The Bank of England's Monetary Policy Committee has kept interest rates and the asset purchase program unchanged, but has revised its growth forecast upward for the U.K.
A report following a meeting of the MPC on Wednesday said the committee voted unanimously to maintain interest rates at 0.25%, and to keep U.K. government bond purchases at £435 billion ($538.2 billion). The bank's total purchase of sterling non-financial investment-grade corporate bonds will also be kept at up to £10 billion.
Coinciding with the release of the committee's February inflation report, the MPC summary said it had increased its central expectation for growth in 2017 to 2%, up from 1.4% in its November report. Growth in 2018 is expected to hit 1.6%, up from 1.5%; and in 2019 is forecast to increase 1.7%, up from 1.6% in the previous report.
“The upgraded outlook over the forecast period reflects the fiscal stimulus announced in the (chancellor of the exchequer's) Autumn Statement, firmer momentum in global activity, higher global equity prices and more supportive credit conditions, particularly for households,” said the MPC in its summary. The MPC added that domestic demand has been stronger than expected over the past few months, and there have been relatively few signs of the slowdown the MPC had anticipated following the U.K.'s referendum in June to leave the European Union.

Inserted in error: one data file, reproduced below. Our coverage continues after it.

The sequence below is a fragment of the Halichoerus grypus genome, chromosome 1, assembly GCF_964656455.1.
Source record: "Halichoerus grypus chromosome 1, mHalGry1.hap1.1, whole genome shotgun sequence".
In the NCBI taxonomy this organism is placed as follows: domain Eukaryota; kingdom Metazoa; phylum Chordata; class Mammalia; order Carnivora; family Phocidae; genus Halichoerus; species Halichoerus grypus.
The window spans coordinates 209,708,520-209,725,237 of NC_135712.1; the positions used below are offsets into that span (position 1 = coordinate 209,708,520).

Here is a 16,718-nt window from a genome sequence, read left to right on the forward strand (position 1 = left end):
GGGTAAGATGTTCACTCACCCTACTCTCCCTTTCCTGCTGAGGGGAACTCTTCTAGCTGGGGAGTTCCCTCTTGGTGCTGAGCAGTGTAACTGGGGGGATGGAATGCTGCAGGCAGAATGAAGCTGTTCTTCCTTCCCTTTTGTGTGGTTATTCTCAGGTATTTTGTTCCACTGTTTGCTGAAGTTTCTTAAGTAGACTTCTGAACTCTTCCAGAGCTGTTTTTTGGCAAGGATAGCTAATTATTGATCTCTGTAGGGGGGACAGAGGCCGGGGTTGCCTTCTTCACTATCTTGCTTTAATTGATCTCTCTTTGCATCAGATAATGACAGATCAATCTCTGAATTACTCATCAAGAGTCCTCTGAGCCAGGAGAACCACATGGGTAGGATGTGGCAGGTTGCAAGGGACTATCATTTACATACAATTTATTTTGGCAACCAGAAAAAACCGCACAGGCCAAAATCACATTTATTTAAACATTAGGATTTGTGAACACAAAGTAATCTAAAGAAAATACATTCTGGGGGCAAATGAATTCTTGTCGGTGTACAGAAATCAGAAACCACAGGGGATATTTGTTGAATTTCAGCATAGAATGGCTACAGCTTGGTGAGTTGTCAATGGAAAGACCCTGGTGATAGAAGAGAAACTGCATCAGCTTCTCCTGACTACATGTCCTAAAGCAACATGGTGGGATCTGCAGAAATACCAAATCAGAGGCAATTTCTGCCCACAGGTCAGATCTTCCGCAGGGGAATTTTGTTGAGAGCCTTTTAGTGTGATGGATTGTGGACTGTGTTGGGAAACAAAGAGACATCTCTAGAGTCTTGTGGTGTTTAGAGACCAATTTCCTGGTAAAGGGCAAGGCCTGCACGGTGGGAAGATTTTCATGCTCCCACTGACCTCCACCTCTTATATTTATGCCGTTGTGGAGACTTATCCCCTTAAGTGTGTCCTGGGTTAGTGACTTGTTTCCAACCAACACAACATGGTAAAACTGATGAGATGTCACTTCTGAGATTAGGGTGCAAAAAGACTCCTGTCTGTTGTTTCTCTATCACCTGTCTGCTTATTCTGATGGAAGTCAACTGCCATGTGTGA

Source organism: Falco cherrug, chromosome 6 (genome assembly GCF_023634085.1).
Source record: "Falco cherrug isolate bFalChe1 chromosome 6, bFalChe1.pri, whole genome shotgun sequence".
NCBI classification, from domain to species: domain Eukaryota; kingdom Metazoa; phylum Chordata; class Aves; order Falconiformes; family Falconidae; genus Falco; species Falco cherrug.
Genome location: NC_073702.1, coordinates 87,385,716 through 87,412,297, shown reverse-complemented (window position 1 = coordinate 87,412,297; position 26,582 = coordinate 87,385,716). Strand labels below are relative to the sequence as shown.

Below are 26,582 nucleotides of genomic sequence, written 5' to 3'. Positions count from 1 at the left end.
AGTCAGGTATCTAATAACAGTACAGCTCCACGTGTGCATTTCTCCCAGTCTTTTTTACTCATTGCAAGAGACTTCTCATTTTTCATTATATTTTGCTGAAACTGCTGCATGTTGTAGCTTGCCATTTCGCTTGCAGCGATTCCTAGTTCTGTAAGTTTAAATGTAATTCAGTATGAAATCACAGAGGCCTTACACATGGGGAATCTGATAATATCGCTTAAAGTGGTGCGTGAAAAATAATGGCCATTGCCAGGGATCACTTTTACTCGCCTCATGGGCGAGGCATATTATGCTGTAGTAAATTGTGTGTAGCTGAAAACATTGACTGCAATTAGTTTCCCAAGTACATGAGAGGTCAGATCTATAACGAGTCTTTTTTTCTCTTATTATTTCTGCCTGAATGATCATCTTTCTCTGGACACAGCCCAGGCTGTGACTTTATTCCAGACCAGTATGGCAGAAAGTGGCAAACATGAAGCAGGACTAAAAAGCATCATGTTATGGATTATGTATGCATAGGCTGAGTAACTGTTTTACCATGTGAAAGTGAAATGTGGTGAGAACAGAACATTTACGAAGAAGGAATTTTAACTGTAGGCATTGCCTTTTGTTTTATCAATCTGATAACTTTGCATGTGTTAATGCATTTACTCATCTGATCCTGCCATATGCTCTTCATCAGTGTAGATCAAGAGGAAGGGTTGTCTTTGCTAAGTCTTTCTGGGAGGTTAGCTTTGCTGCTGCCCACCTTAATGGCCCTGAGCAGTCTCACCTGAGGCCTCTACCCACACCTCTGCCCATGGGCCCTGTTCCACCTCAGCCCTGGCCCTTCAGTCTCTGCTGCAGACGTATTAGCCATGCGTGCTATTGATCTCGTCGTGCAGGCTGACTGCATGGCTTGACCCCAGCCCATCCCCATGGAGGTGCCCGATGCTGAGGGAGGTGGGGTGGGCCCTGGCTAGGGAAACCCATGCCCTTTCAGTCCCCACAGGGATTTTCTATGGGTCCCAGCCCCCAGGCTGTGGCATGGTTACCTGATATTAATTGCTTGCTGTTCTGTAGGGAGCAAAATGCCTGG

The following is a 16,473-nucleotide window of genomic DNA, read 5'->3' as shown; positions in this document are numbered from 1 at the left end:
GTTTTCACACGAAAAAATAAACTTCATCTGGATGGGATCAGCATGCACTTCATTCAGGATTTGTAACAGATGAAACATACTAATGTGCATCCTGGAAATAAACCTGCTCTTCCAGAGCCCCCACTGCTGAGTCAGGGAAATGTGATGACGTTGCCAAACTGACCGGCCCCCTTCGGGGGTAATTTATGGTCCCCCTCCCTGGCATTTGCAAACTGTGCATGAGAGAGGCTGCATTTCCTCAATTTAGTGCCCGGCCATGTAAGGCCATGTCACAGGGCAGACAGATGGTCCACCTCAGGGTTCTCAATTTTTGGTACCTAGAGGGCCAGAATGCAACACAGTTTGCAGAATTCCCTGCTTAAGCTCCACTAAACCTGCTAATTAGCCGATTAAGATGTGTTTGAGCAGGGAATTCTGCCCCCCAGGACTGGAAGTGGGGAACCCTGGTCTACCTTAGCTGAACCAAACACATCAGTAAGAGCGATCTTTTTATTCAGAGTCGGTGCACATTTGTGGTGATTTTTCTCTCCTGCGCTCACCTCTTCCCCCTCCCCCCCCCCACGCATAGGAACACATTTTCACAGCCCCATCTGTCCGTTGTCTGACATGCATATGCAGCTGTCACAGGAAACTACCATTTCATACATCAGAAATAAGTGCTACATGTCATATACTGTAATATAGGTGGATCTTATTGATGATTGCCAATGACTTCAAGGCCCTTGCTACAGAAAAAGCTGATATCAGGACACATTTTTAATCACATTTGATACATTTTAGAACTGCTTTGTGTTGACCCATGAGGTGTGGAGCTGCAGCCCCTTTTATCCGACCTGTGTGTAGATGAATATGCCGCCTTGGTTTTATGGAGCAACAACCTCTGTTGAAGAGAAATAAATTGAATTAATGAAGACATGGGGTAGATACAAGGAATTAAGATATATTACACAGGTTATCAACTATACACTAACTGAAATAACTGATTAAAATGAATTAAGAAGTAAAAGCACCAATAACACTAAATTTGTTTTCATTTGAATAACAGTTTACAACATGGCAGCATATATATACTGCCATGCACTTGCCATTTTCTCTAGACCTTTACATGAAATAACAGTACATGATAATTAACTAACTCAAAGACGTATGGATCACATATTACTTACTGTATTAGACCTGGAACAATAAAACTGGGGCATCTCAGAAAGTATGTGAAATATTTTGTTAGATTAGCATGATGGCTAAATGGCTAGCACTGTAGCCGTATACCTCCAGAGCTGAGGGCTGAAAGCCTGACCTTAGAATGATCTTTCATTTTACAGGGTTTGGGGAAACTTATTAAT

However, it warned that continued moderation in pay growth and higher import prices due to depreciation of the pound sterling against other currencies “are likely to mean materially weaker household real income growth over the coming few years. As a consequence, real consumer spending is likely to slow,” said the summary.
Sterling has fallen from its peak in November 2015 by 18%, which the MPC warned will lead to an overshoot of the bank's 2% inflation target. The MPC added that “further substantial increases are very likely over the coming months,” noting that inflation rose to 1.6% in December. The MPC expects inflation to rise to 2.8% in the first half of 2018, falling back gradually to 2.4% over three years. The summary noted there are limits to the extent that above-target inflation can be tolerated, and said it will continue to monitor a number of factors to judge “the appropriate policy stance.”